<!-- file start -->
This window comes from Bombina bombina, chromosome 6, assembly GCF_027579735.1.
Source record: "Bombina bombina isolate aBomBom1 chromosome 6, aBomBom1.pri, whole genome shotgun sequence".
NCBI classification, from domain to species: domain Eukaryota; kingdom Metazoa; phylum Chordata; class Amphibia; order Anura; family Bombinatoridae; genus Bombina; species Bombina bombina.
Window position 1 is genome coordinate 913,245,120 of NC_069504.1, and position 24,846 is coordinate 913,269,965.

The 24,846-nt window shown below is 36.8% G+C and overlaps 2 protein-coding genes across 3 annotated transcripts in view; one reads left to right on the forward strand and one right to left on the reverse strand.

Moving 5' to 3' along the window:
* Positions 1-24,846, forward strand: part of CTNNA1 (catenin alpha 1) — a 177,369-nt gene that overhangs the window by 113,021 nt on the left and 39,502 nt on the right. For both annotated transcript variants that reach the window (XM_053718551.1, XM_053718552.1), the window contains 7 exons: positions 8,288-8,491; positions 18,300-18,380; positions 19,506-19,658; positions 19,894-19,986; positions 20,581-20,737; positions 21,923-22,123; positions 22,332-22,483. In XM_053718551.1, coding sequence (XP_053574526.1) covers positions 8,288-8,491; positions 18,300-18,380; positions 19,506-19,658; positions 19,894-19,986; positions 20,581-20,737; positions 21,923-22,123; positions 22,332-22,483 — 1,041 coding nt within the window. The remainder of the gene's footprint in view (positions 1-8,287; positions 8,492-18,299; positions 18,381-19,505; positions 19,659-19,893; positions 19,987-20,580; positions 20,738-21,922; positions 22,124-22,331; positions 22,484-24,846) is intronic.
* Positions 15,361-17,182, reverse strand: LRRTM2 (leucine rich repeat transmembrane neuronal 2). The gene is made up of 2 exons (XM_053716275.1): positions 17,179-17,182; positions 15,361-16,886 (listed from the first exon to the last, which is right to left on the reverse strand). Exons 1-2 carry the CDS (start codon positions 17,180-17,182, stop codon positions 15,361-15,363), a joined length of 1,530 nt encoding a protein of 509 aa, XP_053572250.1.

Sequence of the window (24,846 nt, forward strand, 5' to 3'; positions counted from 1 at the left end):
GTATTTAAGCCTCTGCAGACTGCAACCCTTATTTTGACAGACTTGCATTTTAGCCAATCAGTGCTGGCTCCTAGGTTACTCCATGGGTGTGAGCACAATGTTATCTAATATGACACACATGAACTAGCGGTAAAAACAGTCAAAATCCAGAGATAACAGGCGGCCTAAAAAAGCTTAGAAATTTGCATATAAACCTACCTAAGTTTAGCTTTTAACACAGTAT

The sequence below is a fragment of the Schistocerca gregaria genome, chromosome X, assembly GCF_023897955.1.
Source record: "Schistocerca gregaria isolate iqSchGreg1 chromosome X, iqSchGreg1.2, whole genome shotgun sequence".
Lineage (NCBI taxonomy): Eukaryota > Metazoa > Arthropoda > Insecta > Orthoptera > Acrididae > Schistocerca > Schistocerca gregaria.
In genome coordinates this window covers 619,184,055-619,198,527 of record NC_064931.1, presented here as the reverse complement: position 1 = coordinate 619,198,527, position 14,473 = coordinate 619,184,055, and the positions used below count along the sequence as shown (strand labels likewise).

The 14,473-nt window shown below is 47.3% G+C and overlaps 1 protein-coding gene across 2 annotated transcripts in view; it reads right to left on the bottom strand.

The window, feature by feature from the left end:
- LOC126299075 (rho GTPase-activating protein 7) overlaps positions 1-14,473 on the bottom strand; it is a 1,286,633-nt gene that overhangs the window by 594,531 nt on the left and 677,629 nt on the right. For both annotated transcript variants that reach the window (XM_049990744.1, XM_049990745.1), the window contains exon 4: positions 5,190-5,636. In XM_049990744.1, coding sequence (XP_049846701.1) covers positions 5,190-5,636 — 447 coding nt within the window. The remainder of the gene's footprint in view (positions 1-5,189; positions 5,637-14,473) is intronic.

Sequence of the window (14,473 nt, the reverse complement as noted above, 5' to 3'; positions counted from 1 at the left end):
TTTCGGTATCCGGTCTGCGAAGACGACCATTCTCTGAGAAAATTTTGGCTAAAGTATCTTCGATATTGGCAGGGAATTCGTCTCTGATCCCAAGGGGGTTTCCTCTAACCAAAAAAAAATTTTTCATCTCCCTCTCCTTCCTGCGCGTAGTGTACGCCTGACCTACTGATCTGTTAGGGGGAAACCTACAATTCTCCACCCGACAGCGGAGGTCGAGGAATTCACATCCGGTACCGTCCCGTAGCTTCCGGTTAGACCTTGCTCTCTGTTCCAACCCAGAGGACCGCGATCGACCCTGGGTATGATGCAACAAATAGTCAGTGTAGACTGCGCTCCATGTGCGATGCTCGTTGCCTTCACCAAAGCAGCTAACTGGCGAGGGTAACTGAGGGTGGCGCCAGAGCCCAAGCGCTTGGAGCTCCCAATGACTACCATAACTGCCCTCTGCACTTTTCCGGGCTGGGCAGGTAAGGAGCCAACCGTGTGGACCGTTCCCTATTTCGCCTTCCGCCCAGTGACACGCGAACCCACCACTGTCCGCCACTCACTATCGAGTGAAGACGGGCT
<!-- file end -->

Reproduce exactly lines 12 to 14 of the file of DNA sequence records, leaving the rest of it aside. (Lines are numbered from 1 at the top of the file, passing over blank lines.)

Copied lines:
Source record: "Schistocerca gregaria isolate iqSchGreg1 chromosome X, iqSchGreg1.2, whole genome shotgun sequence".
Lineage (NCBI taxonomy): Eukaryota > Metazoa > Arthropoda > Insecta > Orthoptera > Acrididae > Schistocerca > Schistocerca gregaria.
In genome coordinates this window covers 619,184,055-619,198,527 of record NC_064931.1, presented here as the reverse complement: position 1 = coordinate 619,198,527, position 14,473 = coordinate 619,184,055, and the positions used below count along the sequence as shown (strand labels likewise).